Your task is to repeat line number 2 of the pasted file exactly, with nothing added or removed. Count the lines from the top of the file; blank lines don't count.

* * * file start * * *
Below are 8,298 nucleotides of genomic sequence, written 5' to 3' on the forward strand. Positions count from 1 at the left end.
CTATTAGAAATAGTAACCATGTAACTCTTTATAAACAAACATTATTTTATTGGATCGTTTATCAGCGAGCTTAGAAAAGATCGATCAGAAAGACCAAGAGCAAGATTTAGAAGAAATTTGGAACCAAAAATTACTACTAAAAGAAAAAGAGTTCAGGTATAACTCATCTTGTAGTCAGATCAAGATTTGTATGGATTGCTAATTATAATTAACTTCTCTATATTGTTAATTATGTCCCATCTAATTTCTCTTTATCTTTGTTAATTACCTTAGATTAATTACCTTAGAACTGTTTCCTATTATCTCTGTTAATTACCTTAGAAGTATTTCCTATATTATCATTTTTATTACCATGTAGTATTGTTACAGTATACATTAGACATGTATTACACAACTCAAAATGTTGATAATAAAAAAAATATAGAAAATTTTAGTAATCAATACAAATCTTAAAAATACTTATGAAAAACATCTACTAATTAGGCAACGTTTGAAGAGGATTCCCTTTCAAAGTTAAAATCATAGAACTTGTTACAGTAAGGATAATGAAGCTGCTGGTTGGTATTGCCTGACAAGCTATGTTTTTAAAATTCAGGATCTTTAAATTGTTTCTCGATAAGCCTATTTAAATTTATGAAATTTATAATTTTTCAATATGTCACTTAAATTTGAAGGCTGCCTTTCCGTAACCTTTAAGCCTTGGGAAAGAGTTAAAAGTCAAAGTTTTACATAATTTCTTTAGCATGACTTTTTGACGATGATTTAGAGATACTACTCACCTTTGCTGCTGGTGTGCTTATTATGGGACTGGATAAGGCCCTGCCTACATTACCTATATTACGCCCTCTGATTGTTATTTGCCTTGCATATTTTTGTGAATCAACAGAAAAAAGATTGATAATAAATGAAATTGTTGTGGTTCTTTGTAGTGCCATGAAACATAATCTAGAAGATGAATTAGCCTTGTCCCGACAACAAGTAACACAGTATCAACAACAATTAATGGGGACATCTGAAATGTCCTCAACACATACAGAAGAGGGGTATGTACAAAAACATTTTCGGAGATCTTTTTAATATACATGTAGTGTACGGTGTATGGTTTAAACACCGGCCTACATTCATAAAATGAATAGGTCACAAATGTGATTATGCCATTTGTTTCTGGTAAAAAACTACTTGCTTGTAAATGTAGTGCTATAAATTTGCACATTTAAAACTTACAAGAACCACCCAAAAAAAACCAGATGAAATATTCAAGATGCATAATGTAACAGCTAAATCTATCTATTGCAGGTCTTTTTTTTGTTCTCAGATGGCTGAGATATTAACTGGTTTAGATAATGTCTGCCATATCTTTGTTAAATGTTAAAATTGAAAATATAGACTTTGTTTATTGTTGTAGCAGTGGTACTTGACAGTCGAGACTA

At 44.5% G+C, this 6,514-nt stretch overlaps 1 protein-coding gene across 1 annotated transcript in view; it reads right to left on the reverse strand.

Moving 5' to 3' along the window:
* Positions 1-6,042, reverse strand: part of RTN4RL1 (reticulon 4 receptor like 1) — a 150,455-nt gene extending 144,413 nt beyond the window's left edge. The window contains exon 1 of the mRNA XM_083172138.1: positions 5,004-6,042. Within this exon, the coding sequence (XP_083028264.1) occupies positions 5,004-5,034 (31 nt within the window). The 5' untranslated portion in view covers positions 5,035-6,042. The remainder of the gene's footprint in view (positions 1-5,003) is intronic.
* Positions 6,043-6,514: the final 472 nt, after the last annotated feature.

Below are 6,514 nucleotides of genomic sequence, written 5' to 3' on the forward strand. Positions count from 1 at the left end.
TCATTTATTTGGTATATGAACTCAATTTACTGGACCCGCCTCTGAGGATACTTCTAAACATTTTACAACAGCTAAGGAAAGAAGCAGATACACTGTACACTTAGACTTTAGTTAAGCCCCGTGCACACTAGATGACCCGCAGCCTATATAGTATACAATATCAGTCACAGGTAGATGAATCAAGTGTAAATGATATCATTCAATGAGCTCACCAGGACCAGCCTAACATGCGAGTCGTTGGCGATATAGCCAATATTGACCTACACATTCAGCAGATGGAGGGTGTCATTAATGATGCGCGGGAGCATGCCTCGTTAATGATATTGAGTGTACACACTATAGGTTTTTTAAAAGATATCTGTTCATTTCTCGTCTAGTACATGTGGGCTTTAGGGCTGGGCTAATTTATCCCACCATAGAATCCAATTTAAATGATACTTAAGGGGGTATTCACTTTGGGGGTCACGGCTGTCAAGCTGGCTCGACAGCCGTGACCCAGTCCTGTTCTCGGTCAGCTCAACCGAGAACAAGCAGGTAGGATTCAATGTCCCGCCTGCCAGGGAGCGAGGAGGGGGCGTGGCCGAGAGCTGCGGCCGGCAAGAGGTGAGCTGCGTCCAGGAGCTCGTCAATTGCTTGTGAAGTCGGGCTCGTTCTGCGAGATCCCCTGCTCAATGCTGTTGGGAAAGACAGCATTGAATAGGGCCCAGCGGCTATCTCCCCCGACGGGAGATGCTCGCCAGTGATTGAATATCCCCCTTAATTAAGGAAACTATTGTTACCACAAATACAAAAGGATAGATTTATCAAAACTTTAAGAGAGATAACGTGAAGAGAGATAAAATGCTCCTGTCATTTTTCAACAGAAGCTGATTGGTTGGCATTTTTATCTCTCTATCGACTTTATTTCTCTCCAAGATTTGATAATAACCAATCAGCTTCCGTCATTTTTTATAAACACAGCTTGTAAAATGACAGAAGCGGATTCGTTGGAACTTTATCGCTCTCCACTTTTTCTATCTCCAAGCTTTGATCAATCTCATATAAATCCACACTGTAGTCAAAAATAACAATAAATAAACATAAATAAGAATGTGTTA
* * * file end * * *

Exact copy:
CTATTAGAAATAGTAACCATGTAACTCTTTATAAACAAACATTATTTTATTGGATCGTTTATCAGCGAGCTTAGAAAAGATCGATCAGAAAGACCAAGAGCAAGATTTAGAAGAAATTTGGAACCAAAAATTACTACTAAAAGAAAAAGAGTTCAGGTATAACTCATCTTGTAGTCAGATCAAGATTTGTATGGATTGCTAATTATAATTAACTTCTCTATATTGTTAATTATGTCCCATCTAATTTCTCTTTATCTTTGTTAATTACCTTAGATTAATTACCTTAGAACTGTTTCCTATTATCTCTGTTAATTACCTTAGAAGTATTTCCTATATTATCATTTTTATTACCATGTAGTATTGTTACAGTATACATTAGACATGTATTACACAACTCAAAATGTTGATAATAAAAAAAATATAGAAAATTTTAGTAATCAATACAAATCTTAAAAATACTTATGAAAAACATCTACTAATTAGGCAACGTTTGAAGAGGATTCCCTTTCAAAGTTAAAATCATAGAACTTGTTACAGTAAGGATAATGAAGCTGCTGGTTGGTATTGCCTGACAAGCTATGTTTTTAAAATTCAGGATCTTTAAATTGTTTCTCGATAAGCCTATTTAAATTTATGAAATTTATAATTTTTCAATATGTCACTTAAATTTGAAGGCTGCCTTTCCGTAACCTTTAAGCCTTGGGAAAGAGTTAAAAGTCAAAGTTTTACATAATTTCTTTAGCATGACTTTTTGACGATGATTTAGAGATACTACTCACCTTTGCTGCTGGTGTGCTTATTATGGGACTGGATAAGGCCCTGCCTACATTACCTATATTACGCCCTCTGATTGTTATTTGCCTTGCATATTTTTGTGAATCAACAGAAAAAAGATTGATAATAAATGAAATTGTTGTGGTTCTTTGTAGTGCCATGAAACATAATCTAGAAGATGAATTAGCCTTGTCCCGACAACAAGTAACACAGTATCAACAACAATTAATGGGGACATCTGAAATGTCCTCAACACATACAGAAGAGGGGTATGTACAAAAACATTTTCGGAGATCTTTTTAATATACATGTAGTGTACGGTGTATGGTTTAAACACCGGCCTACATTCATAAAATGAATAGGTCACAAATGTGATTATGCCATTTGTTTCTGGTAAAAAACTACTTGCTTGTAAATGTAGTGCTATAAATTTGCACATTTAAAACTTACAAGAACCACCCAAAAAAAACCAGATGAAATATTCAAGATGCATAATGTAACAGCTAAATCTATCTATTGCAGGTCTTTTTTTTGTTCTCAGATGGCTGAGATATTAACTGGTTTAGATAATGTCTGCCATATCTTTGTTAAATGTTAAAATTGAAAATATAGACTTTGTTTATTGTTGTAGCAGTGGTACTTGACAGTCGAGACTA